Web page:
CAG flags privacy gaps, duplication in Aadhaar

Updated on Apr 07, 2022 07:26 AM IST

The findings are part of the first performance review by the country’s independent auditor of UIDAI, which was carried out over a four-year period between FY2015 and FY2019 .

The audit found that UIDAI generated Aadhaar numbers “with incomplete documents”, did not establish whether applicants were residing in the country with proper documents, and accepted poor quality biometrics.(HT File Photo)
The audit found that UIDAI generated Aadhaar numbers “with incomplete documents”, did not establish whether applicants were residing in the country with proper documents, and accepted poor quality biometrics.(HT File Photo)
ByNeeraj Chauhan and Binayak Dasgupta, New Delhi:

The Unique Identification Authority of India (UIDAI) generated Aadhaar numbers with incomplete documents, did not ensure that partners who carry out verification would not be able to store personal information, and put the onus and cost on citizens to correct biometrics records when its own contractors responsible for enrolment performed poorly, the Comptroller and Auditor General (CAG) has found.

The findings are part of the first performance review by the country’s independent auditor of UIDAI, which was carried out over a four-year period between FY2015 and FY2019 . After being launched in 2010, the Aadhaar database reached 1.29 billion records by March 2021 “and is considered as one of the largest biometric based identification systems in the world”, the report noted.

The report, tabled in the Lok Sabha on Tuesday and the Rajya Sabha on Wednesday, went on to list a series of what it described as deficiencies, including some that it said carried privacy risks for residents.

“UIDAI had not ensured that the client applications used by its authentication ecosystem partners were not capable of storing the personal information of the residents, which put the privacy of residents at risk. The Authority had not ensured security and safety of data in Aadhaar vaults. They had not independently conducted any verification of compliance to the process involved,” it said in its conclusion.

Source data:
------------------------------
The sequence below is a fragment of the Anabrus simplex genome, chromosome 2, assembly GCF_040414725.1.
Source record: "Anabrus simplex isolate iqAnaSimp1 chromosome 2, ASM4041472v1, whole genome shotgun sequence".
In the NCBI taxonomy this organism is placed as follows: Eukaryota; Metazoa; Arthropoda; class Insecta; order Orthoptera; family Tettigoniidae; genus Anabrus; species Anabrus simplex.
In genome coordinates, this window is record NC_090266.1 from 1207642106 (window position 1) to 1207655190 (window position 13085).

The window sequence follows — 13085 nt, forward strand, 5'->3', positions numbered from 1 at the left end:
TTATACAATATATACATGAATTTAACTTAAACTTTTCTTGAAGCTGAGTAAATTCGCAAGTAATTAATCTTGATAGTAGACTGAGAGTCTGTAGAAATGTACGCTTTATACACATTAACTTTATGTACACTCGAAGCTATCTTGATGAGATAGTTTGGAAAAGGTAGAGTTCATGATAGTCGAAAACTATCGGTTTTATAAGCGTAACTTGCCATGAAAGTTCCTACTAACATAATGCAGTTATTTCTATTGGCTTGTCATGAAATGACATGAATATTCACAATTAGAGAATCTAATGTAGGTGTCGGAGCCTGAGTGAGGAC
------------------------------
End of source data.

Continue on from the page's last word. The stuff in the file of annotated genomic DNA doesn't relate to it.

The Aadhaar authentication ecosystem refers to agencies — these could be banks or telecommunication companies — that often use the 12-digit ID number for applicant verification, who query the UIDAI database for identity verification, including via the use of biometrics such as fingerprints.

The audit found that UIDAI generated Aadhaar numbers “with incomplete documents”, did not establish whether applicants were residing in the country with proper documents, and accepted poor quality biometrics. This “resulted in multiple/ duplicate Aadhaar numbers”, it added.

Saurabh Garg, the chief executive officer of UIDAI, did not comment on the findings, saying: “I have not seen the CAG report yet. I will be able to comment only after I see it”. The report said that UIDAI, in an exit conference held on October 14, 2020, largely agreed to the audit recommendations. The agency, however, gave explanations for the several of the ostensible deficiencies pointed out by the CAG report — including on the faulty biometrics and security audits.

A person involved in the performance audit said among the key findings was that when UIDAI rules specify a person has to have been in the country for 182 days before applying, the agency has no way of verifying this. “UIDAI takes the self-confirmation of individuals through casual self-declaration. We have expressed our concerns, whereby the correctness of residential status of individual should be checked,” the person added, asking not to be named.

Another important issue was with duplicate entries. “All duplicate Aadhaar cards are still in the database because of unpaired biometric data,” the person said.

A fourth problem was that UIDAI appeared to have charged people for biometric updates when poor quality data was fed in during enrolment. “73% of biometric updates were voluntary updates. UIDAI charged residents a fee for no fault of theirs,” the person said.